January 27, 2023

Saving Northern Dogs

I’m thrilled to announce that last week, we welcomed a dog from Iqaluit into our care and two more arrived yesterday. We work with our partner in Iqaluit to give these dogs a second chance in Ottawa.

In their hometown, these dogs faced an uncertain future. Resources were not available to provide them with the veterinary support they need, and it is likely it would have been very difficult for them to have found a forever home.

Animal transfer is an essential part of animal welfare — moving dogs from an area struggling with dog overpopulation is a natural choice. However, the decision is not without careful considerations.

Ensuring we are not introducing new diseases and parasites to Ottawa’s animal population is one of our main concerns. Fortunately transferring animals from Canada’s northern climate has very low risk of introducing new diseases, and we follow a special health protocol for transferred animals, which in this case includes a 14-day quarantine period.  

As well, it’s no secret that there are plenty of dogs locally who need our help. January is a relatively slower time of year for the number of dogs admitted to the OHS. We’re able to take in these additional transfers without risking that we won’t be able to help a dog in Ottawa who needs us now.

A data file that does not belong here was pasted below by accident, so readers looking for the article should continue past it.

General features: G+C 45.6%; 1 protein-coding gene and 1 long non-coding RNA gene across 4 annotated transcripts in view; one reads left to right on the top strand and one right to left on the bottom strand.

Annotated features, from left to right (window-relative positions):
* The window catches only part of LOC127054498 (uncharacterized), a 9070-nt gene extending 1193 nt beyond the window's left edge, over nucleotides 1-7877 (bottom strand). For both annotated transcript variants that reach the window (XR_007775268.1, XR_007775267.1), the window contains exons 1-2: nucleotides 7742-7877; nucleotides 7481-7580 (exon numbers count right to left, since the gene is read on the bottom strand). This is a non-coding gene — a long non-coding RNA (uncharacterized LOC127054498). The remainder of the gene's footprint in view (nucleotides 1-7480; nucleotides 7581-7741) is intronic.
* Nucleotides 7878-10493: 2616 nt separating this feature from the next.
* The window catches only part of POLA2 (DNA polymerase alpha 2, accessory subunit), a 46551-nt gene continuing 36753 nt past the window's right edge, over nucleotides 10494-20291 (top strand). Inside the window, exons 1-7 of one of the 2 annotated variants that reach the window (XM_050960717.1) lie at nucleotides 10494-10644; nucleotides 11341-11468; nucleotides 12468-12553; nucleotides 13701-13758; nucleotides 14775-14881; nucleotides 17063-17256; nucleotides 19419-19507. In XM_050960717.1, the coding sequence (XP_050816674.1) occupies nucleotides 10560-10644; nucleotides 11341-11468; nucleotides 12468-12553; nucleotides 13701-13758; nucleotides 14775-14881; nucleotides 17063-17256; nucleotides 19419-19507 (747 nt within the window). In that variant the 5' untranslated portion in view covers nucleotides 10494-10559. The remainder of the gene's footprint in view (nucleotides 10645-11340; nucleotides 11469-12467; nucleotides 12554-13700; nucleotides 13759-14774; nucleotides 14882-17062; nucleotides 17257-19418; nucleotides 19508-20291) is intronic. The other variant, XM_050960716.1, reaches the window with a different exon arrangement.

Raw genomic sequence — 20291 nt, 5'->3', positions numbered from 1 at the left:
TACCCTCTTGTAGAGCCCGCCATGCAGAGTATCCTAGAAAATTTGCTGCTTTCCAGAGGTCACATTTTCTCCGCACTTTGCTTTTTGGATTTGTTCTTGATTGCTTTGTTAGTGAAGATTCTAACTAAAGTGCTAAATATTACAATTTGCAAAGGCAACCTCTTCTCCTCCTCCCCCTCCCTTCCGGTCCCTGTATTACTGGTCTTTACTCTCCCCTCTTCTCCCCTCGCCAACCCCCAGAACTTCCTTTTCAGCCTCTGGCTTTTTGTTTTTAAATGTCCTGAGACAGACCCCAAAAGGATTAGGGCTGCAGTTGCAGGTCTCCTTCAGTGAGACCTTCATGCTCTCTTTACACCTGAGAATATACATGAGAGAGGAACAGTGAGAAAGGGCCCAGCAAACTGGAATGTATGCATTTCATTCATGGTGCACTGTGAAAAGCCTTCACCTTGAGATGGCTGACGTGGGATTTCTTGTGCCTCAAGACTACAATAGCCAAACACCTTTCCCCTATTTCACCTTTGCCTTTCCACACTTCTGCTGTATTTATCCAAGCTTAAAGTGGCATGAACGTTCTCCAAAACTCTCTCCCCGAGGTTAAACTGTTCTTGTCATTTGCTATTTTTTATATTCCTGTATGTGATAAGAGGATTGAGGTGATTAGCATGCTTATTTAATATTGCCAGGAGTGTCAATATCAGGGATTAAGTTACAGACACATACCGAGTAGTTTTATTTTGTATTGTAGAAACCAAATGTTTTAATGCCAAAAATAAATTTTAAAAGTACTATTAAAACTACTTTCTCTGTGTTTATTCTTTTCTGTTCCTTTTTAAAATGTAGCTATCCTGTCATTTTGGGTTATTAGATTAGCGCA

Like all dogs who come into our care, we will be assessing their health, behaviour, and providing the treatment they need before they find their forever families.

I’m ecstatic that we can give these dogs a second chance that would otherwise have been impossible. I’m also excited that we’ll be able to find them a new, loving home in Ottawa and help reduce dog overpopulation in Northern Canada.

Kristina O’Hanley

Manager: Intervention Services